DHEA May Reduce Abdominal Fat and Increase Insulin Sensitivity in the Elderly

Yael Waknine

November 09, 2004

Nov. 9, 2004 — Daily replacement therapy with 50 mg of dehydroepiandrosterone (DHEA) significantly decreases visceral and subcutaneous abdominal fat and significantly increases insulin sensitivity in the elderly, according to the results of a six-month, randomized, double-blind, placebo-controlled preliminary trial published in the Nov. 10 issue of JAMA.

"The accumulation of abdominal fat increases with advancing age, and there is extensive evidence that abdominal obesity increases the risk for development of insulin resistance, diabetes, and atherosclerosis," write Dennis T. Villareal, MD, and John O. Holloszy, MD, from the Division of Geriatrics and Nutritional Science at the Washington University School of Medicine in St. Louis, Missouri.

According to the authors, the increase in abdominal fat may be due in part to age-related hormonal and metabolic changes. "One such change is the decline in production of the adrenal hormone [DHEA],...[which] peaks at approximately 20 years of age and declines rapidly and markedly after age 25 years," the authors write.

DHEA has been shown in animal studies to reduce accumulation of abdominal visceral fat and protect against insulin resistance. To determine its efficacy in a human population, the investigators randomized 56 elderly subjects with age-related DHEA deficiency (28 men; mean age, 71 years [range, 65-78 years]) to receive 50 mg of DHEA per day or placebo for six months.

Subjects in both groups had similar baseline characteristics and were generally overweight; their abdominal fat was quantified using proton magnetic resonance imaging at baseline and at six months. There were no significant changes in energy intake or physical activity during the study period, as assessed using diet records and a physical activity questionnaire.

Compliance was high in the DHEA and placebo groups (97% and 95%, respectively) as confirmed by pill counts at monthly intervals. DHEA therapy was not associated with any significant adverse events.

Intent-to-treat analysis at six months showed that DHEA therapy induced a significant decrease in body weight from baseline compared with placebo (–0.9 ± 2.4 kg vs +0.6 ± 2.2 kg; P = .02), with no difference in response between men and women ( P = .74). Significant decreases in visceral fat area (–13 cm2 vs + 3 cm2; P = .001) and subcutaneous fat (–13 cm2 vs +2 cm2; P = .003) were observed in the DHEA group compared with the placebo group.

Subjects who received DHEA also showed significantly decreased insulin levels upon challenge with an oral glucose tolerance test compared with subjects in the placebo group (area under the curve, –1,119 µU/mL/2 hours vs +818 µU/mL/2 hours; P = .007). Because the glucose area under the curve remained unchanged compared with placebo ( P = .79), lowered insulin levels indicated a significant increase in insulin sensitivity for the DHEA group compared with the placebo group (+1.4 vs –0.7; P = .005).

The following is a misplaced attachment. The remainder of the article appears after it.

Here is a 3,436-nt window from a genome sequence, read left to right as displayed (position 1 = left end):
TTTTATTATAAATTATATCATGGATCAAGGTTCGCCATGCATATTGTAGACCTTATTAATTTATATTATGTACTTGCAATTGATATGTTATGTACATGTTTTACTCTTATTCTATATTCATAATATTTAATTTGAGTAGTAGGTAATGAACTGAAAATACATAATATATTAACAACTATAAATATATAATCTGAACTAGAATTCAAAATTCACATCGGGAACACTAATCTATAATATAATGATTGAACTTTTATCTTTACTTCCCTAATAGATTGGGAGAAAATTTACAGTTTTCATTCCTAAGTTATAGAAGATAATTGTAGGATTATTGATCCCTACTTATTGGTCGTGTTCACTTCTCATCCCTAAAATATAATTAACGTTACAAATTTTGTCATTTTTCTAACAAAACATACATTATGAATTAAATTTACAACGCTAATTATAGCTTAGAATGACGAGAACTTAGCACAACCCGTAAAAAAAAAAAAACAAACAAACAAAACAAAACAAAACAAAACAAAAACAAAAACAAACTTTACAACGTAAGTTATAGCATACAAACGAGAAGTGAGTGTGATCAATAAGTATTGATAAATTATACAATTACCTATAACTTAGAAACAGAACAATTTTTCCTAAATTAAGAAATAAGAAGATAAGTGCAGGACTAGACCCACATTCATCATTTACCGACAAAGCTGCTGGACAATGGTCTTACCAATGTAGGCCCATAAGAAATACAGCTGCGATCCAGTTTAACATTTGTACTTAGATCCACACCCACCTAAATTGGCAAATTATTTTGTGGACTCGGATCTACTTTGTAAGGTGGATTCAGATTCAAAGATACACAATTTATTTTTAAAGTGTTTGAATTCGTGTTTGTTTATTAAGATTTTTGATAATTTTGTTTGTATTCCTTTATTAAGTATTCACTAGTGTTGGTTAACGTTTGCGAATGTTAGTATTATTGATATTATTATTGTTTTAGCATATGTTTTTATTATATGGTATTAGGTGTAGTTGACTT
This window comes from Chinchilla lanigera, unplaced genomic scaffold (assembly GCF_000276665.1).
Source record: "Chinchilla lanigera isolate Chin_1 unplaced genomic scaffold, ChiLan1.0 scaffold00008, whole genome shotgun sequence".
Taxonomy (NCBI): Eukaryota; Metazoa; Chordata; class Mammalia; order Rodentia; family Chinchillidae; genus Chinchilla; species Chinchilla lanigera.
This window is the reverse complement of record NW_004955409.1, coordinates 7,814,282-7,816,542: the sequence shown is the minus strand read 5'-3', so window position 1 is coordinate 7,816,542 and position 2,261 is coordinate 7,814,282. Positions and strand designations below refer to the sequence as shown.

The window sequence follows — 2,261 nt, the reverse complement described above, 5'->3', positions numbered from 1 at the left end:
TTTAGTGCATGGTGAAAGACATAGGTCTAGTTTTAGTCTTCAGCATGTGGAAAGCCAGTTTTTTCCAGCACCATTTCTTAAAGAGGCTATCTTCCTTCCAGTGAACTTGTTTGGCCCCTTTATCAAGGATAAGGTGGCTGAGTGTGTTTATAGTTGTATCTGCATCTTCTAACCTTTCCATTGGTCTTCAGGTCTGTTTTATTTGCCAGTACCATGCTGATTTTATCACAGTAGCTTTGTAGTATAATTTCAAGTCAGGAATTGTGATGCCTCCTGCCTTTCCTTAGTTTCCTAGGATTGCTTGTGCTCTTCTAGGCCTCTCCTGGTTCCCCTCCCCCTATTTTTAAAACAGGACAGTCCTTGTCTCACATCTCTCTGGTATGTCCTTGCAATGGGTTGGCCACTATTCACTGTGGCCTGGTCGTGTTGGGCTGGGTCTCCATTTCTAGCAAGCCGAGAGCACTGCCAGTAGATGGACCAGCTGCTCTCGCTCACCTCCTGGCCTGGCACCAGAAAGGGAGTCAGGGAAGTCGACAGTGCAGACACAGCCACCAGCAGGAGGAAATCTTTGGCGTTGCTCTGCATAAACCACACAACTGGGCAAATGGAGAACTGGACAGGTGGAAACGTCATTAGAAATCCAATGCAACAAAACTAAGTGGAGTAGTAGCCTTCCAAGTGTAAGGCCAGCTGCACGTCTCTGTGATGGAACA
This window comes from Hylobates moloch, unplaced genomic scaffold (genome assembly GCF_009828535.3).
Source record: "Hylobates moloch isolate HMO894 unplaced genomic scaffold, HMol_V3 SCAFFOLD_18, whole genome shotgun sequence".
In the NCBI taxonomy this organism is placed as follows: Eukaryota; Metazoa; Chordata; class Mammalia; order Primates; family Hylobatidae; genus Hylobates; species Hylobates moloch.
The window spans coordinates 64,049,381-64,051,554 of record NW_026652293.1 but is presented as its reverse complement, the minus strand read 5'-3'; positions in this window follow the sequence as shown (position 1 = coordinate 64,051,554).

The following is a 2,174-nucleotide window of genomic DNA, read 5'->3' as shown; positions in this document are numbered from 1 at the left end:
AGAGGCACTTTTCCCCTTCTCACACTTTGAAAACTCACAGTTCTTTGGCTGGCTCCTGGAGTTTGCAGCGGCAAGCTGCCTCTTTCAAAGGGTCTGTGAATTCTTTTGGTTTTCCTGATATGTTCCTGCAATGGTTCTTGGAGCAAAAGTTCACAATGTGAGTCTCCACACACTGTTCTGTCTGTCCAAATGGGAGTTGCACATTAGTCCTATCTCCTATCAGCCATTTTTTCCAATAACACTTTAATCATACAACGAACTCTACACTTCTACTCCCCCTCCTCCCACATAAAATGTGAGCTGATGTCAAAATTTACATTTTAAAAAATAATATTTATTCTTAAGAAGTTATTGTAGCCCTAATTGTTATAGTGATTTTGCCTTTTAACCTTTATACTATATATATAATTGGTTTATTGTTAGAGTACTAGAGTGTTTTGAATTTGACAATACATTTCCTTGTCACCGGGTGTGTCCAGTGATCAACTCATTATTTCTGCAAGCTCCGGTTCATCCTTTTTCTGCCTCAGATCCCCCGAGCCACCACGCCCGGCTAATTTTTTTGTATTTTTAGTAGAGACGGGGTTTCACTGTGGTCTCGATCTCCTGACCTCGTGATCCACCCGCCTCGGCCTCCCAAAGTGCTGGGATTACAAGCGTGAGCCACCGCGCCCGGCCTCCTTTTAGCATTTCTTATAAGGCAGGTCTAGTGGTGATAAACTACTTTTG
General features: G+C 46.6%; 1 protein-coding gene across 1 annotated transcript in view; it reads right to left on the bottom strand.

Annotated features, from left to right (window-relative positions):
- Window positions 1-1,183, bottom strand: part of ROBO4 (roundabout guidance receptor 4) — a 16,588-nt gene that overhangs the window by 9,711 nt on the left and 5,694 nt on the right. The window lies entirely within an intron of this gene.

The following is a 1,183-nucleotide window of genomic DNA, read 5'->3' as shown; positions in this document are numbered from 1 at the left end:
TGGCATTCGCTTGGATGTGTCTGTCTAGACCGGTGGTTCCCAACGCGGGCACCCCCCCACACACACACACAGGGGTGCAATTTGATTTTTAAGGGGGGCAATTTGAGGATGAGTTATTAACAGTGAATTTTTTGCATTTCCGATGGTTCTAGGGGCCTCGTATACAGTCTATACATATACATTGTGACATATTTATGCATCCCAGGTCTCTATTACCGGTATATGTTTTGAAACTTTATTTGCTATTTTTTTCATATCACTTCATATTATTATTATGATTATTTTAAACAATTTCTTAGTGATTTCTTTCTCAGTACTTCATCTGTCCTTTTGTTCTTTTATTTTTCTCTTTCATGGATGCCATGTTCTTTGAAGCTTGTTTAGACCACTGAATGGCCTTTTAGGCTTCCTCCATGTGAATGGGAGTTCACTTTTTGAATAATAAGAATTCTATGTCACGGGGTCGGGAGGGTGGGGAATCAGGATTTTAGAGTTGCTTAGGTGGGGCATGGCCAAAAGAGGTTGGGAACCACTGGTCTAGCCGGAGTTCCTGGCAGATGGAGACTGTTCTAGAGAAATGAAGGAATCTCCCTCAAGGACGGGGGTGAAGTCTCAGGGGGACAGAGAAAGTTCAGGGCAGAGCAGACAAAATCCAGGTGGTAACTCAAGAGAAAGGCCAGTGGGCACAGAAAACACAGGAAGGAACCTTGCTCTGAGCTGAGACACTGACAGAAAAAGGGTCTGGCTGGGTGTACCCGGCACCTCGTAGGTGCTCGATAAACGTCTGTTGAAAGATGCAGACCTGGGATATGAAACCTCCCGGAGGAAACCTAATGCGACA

Compared with placebo and baseline values, DHEA replacement therapy raised serum DHEA levels to the normal range in both men and women, significantly increased serum testosterone levels in women but not in men, and significantly increased estradiol levels in both men and women ( P < .001 for all). Small but significant increases in serum insulin growth factor (IGF-1) concentrations were also observed in the DHEA group compared with the placebo group ( P = .03).

"There is evidence suggesting that estrogen therapy protects postmenopausal women against abdominal fat accumulation and that increasing IGF-1 levels reduces abdominal fat," the authors comment. "Thus, it is possible that the increases in estradiol and IGF-1 levels could have played a role in the decrease inabdominal fat induced by DHEA in our study."

"We found in this preliminary study that DHEA reduced abdominal fat and improved insulin sensitivity index," the authors write, noting that larger studies will be needed to verify these findings in patient groups that are fully representative of the population at risk. "DHEA replacement could play a role in prevention and treatment of the metabolic syndrome associated with abdominal obesity," they conclude.

The authors report having received funding via a patient-oriented research career development award and grants from the General Clinical Research Center, the Diabetes Research and Training Center, the Clinical Nutrition Research Unit, and the National Institutes of Health.

JAMA. 2004;292:2243-2248

Reviewed by Gary D. Vogin, MD


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